Do blondes have more fun? The jury's out, but according to a recent study by The Motley Fool, they do earn more money. On average, flaxen-haired women in the UK take home the equivalent of $1,556 each month, while brunettes make about $1,432. Redheads earn even less, with an average of $1,357. But does this mean blondes are richer? Yes and no. The study found that 35 percent spend more than they make, mostly splurging on chocolate, shoes, and bags. We're taking these findings with a Costco economy-sized gallon of salt, but at least the study makes for conversation fodder this weekend.
To get a similar effect, first have your colorist highlight your hair. Then, ask him or her to tone the lightened portions by using the following formula: equal parts of ammonia-free clear glaze and violet toner. (Tracey used Shades EQ Crystal Clear Glaze with 09V Platinum Ice.) These formulations combined will not only help lock in shine and counterbalance unwanted orange or yellow hues, but are gentle on hair that's just been bleached.
At the recent BET Awards, Keri Hilson walked the red carpet as a newly transformed blonde thanks to the skills of celebrity colorist Rita Hazan of the Rita Hazan Salon in NYC. Knowing that Keri wanted a fresh look for the season, Rita took the singer from a medium brown tone to this fun and trendy multitonal blond style. Find out Rita's tips on how to get the look, along with a few pieces of styling advice, when you read more.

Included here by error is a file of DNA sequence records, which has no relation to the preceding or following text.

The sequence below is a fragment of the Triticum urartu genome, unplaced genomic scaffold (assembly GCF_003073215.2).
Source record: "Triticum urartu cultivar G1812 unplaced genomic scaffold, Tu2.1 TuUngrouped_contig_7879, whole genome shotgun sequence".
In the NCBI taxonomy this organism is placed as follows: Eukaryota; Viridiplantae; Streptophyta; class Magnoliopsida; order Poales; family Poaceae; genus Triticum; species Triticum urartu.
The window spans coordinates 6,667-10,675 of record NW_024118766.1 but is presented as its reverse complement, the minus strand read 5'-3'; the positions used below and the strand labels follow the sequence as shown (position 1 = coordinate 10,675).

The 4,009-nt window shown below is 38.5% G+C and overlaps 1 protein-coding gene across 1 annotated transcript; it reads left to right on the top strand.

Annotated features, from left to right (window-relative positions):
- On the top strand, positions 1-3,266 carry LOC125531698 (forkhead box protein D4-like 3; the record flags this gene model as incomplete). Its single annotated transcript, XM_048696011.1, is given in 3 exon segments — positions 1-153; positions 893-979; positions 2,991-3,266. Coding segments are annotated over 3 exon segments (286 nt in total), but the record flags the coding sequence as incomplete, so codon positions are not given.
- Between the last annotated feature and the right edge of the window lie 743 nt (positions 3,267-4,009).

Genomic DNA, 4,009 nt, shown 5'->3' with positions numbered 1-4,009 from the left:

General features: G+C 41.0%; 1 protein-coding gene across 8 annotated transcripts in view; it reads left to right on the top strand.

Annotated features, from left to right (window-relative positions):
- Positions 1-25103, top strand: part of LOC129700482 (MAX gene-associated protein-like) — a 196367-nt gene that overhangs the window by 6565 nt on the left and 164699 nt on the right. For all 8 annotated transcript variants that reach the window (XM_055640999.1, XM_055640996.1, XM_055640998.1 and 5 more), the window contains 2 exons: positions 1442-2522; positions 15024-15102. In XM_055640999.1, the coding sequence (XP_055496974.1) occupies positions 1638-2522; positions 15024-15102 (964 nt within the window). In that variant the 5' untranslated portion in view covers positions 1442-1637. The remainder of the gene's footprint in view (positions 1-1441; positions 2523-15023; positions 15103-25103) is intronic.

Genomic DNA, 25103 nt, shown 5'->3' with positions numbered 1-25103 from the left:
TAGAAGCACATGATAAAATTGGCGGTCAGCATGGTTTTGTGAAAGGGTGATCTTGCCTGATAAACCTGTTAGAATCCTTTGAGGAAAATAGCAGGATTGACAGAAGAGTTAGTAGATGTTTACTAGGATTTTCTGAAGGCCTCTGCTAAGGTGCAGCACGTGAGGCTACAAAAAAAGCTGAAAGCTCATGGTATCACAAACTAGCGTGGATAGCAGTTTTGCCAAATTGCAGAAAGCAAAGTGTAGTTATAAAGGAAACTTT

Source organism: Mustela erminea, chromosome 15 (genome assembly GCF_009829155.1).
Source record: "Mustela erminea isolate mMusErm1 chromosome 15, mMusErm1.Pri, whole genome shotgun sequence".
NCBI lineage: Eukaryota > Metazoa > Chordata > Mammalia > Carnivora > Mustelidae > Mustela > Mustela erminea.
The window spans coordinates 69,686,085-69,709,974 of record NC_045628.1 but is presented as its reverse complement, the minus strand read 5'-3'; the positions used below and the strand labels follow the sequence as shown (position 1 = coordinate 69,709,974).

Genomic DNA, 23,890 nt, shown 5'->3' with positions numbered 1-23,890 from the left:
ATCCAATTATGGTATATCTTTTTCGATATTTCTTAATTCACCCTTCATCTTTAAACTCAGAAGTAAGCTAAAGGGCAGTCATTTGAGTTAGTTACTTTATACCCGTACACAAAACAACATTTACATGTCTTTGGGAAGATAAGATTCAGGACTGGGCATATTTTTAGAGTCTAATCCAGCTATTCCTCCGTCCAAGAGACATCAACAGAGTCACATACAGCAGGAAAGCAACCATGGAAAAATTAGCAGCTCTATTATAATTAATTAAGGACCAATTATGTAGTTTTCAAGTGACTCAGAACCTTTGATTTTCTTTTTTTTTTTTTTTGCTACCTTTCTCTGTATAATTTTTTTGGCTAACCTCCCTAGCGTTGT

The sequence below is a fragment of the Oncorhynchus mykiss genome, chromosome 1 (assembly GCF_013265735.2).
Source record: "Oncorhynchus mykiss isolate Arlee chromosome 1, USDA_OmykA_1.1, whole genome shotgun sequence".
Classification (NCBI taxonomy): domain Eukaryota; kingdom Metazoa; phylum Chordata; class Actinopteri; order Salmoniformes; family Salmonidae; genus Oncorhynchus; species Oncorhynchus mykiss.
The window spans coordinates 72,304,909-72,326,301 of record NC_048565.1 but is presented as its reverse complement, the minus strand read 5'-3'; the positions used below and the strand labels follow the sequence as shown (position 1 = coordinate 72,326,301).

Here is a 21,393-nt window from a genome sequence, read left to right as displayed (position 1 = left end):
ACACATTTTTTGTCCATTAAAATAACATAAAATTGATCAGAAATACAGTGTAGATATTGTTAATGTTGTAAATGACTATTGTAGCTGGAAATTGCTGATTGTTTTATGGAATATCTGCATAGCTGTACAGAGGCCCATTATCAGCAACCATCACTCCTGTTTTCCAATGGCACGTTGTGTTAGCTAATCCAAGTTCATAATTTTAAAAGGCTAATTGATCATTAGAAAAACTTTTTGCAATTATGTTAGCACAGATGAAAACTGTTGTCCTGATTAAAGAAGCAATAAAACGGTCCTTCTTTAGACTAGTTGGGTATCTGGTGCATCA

Want to do something fun to show your lighthearted side during these warmer weathered months, but don't want to go the shocking pink route? Take a tip from reader PrettyShinySparkly, then, who recently wrote me about her new pastel pink and purple strands featured on her blog of the same name. Find out how she got them below:
- A natural blonde, PrettyShinySparkly typically has her stylist put both highlights and lowlights in her hair, but due to time constraints, she pulled a DIY, using L'Oréal's Superior Preference in Glistening Magnolia ($15) in hopes of attaining a beachy-white blond. When the color turned out a little bit too buttery-yellow, she applied Wella's Color Charm Toner in #T18 ($5), a subtle lavender, to counteract any unwanted golden-toned pigments. "After rinsing out the toner, shampooing, and deep conditioning, I was shocked and flabbergasted to find that I had accidentally created the most perfect, subtle, barely-there version of the lavender highlights I was so coveting," she said.
- Then, a few weeks later, as the streaks faded into a silver-toned lavender hue, she decided to keep the pastel theme going, applying Manic Panic's Cotton Candy ($7.50) and Mystic Heather ($9). The outcome? Fun and funky pink and purple semipermanent highlights that are perfect for Summer.
On Thursday, I shared with you the secret of how you can get Sienna Miller's golden highlights at home based on the look she wore earlier this month at the 2010 Costume Institute Gala. Earlier this year, Sienna's hair was colored with an ombré effect, with the lightest shades of blond cascading down to the ends. And most recently, the British actress was spotted in London with Jude Law debuting a newly lowlighted style with bangs. Sienna's always on top of the hottest trends, but do you think her latest look is perfectly of-the-moment — or not?